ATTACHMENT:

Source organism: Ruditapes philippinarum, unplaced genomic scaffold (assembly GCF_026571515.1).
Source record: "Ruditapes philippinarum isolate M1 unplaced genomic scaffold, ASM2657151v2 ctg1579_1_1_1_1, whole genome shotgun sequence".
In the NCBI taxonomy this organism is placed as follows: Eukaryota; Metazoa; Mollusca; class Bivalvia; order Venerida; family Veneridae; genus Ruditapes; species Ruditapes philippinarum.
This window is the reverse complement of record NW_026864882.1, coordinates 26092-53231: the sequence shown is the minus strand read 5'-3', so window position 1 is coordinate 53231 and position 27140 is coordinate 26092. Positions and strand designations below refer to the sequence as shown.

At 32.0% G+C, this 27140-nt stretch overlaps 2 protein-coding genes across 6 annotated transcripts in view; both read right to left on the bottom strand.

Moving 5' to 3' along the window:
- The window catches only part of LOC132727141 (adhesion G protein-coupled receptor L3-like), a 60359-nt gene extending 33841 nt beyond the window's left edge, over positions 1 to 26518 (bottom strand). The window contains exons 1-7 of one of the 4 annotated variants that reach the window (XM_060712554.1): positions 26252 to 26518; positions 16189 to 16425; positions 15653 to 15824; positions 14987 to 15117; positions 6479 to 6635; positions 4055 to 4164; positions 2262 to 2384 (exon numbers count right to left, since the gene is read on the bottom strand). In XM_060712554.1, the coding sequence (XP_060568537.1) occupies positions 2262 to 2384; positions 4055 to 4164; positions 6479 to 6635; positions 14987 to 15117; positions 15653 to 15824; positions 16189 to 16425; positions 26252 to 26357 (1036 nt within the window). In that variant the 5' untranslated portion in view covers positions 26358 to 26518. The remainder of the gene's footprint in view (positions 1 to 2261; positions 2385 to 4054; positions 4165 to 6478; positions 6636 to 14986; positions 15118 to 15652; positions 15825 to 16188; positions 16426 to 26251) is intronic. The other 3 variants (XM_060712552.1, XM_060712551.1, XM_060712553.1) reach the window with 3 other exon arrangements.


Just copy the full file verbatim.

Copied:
Source organism: Ruditapes philippinarum, unplaced genomic scaffold (assembly GCF_026571515.1).
Source record: "Ruditapes philippinarum isolate M1 unplaced genomic scaffold, ASM2657151v2 ctg1579_1_1_1_1, whole genome shotgun sequence".
In the NCBI taxonomy this organism is placed as follows: Eukaryota; Metazoa; Mollusca; class Bivalvia; order Venerida; family Veneridae; genus Ruditapes; species Ruditapes philippinarum.
This window is the reverse complement of record NW_026864882.1, coordinates 26092-53231: the sequence shown is the minus strand read 5'-3', so window position 1 is coordinate 53231 and position 27140 is coordinate 26092. Positions and strand designations below refer to the sequence as shown.

At 32.0% G+C, this 27140-nt stretch overlaps 2 protein-coding genes across 6 annotated transcripts in view; both read right to left on the bottom strand.

Moving 5' to 3' along the window:
- The window catches only part of LOC132727141 (adhesion G protein-coupled receptor L3-like), a 60359-nt gene extending 33841 nt beyond the window's left edge, over positions 1 to 26518 (bottom strand). The window contains exons 1-7 of one of the 4 annotated variants that reach the window (XM_060712554.1): positions 26252 to 26518; positions 16189 to 16425; positions 15653 to 15824; positions 14987 to 15117; positions 6479 to 6635; positions 4055 to 4164; positions 2262 to 2384 (exon numbers count right to left, since the gene is read on the bottom strand). In XM_060712554.1, the coding sequence (XP_060568537.1) occupies positions 2262 to 2384; positions 4055 to 4164; positions 6479 to 6635; positions 14987 to 15117; positions 15653 to 15824; positions 16189 to 16425; positions 26252 to 26357 (1036 nt within the window). In that variant the 5' untranslated portion in view covers positions 26358 to 26518. The remainder of the gene's footprint in view (positions 1 to 2261; positions 2385 to 4054; positions 4165 to 6478; positions 6636 to 14986; positions 15118 to 15652; positions 15825 to 16188; positions 16426 to 26251) is intronic. The other 3 variants (XM_060712552.1, XM_060712551.1, XM_060712553.1) reach the window with 3 other exon arrangements.